Passive Righteousness Part 1

“Passive Righteousness” part 1 by Martin Luther

[“Knowing that a man is not justified by the works of the law but by faith in Jesus Christ, even we have believed in Christ Jesus, that we might be justified by faith in Christ and not by the works of the law; for by the works of the law no flesh shall be justified.” Galatians 2:16, NKJV.] [1]

The most excellent righteousness of faith, which God through Christ, without any works, imputes to us, is neither political, nor ceremonial, nor the righteousness of God’s law, nor consists of works, but is absolutely contrary to these; that is to say, it is a mere passive righteousness, as the others are active. For in the righteousness of faith, we work nothing, we render nothing unto God, but we only receive, and allow another to work in us–namely, God. Therefore it seems good unto us to call this righteousness of faith, the “passive righteousness.”[2] This is a righteousness hidden in a mystery, which the world does not know, even Christians themselves do not thoroughly understand it, and can hardly take hold of it in their temptations. Therefore it must be diligently taught, and continually practiced. And whoever does not understand or apprehend this righteousness, in afflictions and terrors of conscience, will eventually be defeated. For, there is no comfort of conscience so firm and sure, as is this passive righteousness [Rom. 4:5; 5:1; Eph. 2:8,9].

For the troubled conscience, in view of God’s judgment, has no remedy against desperation and eternal death, unless it takes hold of the forgiveness of sins by grace, freely offered in Christ Jesus, which is this passive faith, or Christian righteousness; which if it can apprehend, then it may be at rest, and can boldly say: “I seek not active or working righteousness, for if I had it, I could not trust in it, neither dare I set it against the judgment of God. Then I abandon myself from all active righteousness, both of my own and of God’s law, and embrace only that passive righteousness, which is the righteousness of grace, mercy, and forgiveness of sins.”[3] [Phil. 3:8,9]

Briefly, I rest only upon that righteousness, which is the righteousness of Christ and of the Holy Spirit. The greatest knowledge, and the highest wisdom of Christians is, to not know the law, to be ignorant of works, and of the whole active righteousness, especially when the conscience wrestles with God. The opposite is the case with those who are not of God’s people; the greatest wisdom in their case is to know and to urge the law and the active righteousness …[Gal. 3:24; Rom. 3:19,20]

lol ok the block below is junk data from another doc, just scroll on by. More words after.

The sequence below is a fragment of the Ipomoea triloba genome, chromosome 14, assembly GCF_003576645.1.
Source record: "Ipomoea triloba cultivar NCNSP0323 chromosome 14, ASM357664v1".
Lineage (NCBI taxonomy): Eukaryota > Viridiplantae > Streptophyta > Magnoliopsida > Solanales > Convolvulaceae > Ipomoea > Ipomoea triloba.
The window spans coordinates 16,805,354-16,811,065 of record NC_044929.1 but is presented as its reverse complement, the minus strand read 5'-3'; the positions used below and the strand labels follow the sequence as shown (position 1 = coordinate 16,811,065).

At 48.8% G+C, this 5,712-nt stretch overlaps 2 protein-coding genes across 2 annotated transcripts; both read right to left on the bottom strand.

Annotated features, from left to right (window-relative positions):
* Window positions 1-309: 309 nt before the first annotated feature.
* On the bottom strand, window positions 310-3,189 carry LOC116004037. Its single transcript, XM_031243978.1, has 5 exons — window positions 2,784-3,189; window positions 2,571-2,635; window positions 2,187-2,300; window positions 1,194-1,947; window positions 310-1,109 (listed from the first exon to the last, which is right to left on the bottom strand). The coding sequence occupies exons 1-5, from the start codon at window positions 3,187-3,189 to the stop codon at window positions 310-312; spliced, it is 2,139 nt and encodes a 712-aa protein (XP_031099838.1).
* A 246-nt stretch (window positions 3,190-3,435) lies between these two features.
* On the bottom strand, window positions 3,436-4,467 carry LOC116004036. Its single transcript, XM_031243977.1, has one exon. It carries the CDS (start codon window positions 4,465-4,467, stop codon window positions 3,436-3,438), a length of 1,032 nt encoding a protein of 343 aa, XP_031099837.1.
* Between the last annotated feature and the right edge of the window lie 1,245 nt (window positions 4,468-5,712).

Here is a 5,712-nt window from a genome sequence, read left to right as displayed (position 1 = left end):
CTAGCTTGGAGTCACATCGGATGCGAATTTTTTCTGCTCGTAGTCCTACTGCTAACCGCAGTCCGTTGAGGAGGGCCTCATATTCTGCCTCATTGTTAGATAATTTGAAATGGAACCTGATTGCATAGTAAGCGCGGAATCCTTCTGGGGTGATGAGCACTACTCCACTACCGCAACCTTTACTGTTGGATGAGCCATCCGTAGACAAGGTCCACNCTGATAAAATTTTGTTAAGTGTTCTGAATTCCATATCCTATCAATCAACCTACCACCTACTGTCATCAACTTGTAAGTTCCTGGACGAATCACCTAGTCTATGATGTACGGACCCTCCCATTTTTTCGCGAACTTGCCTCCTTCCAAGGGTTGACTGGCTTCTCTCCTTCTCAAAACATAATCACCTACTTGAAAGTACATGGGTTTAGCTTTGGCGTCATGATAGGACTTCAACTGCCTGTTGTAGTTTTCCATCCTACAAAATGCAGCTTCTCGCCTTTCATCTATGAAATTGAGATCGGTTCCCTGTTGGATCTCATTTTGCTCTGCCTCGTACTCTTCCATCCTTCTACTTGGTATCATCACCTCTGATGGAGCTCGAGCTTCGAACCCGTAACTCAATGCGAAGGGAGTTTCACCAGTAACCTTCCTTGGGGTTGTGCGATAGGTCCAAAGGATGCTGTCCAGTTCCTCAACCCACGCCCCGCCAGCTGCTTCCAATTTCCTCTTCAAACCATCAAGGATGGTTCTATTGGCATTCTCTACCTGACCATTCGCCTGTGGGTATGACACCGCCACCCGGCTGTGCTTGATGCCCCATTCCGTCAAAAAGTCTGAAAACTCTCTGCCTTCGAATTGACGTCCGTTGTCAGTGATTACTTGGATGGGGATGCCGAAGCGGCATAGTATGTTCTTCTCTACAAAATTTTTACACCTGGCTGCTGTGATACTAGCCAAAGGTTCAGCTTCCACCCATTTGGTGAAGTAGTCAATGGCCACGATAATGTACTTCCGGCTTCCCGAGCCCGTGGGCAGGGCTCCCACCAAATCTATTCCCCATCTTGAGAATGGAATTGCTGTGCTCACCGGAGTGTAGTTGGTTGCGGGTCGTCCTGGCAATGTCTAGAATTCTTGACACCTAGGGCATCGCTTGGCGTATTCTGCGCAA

This is our divine ministry, whereby we teach how to distinguish between these two kinds of righteousness, active and passive, with the goal that manners and faith, works and grace, policy and religion, should not be confused, or taken the one for the other. Both are necessary; but must be kept within their limits; Christian righteousness pertains to the new man, and the righteousness of the law pertains to the old man, which is born of flesh and blood. Upon this old man, as upon a donkey, there must be laid a burden that may press him down, and he must not enjoy the freedom of the spirit of grace, except he first put upon him the new man, by faith in Christ …, then may he enjoy the kingdom and inestimable gift of grace. [Titus 1; 3:5] ~~~~ Grace Notes Oct. 24, 03

[1] This excerpt is from the introduction in the Commentary on Galatians by Martin Luther (1483-1546), published in 1979 by Kregel Publications. Translation by Erasmus Middleton, edited by John Prince Fallowes. A reprint of the 1850 edition published by the Harrison Trust, London. Reprinted in the appendix of From Fear to Freedom: Living as Sons and Daughters of God, by Rose Marie Miller (Shaw: 1994). Updated English with additional editing by John Woodward. The title, “Passive Righteousness” was added by the editor.

[2] “Passive righteousness” refers to justification by faith–one of the central truths of the Protestant Reformation. It required the active obedience of Christ, His sacrificial death and resurrection. This right standing with God is received by grace through faith (“passive” in the sense of not being earned by man’s works) and secures a spiritual rebirth (regeneration).

[3] “Active righteousness” is used in the sense of self- righteousness (the vain attempt to gain acceptance with God by personal effort). See the parable of The Pharisee and the Tax Collector in Luke 18:9-14.

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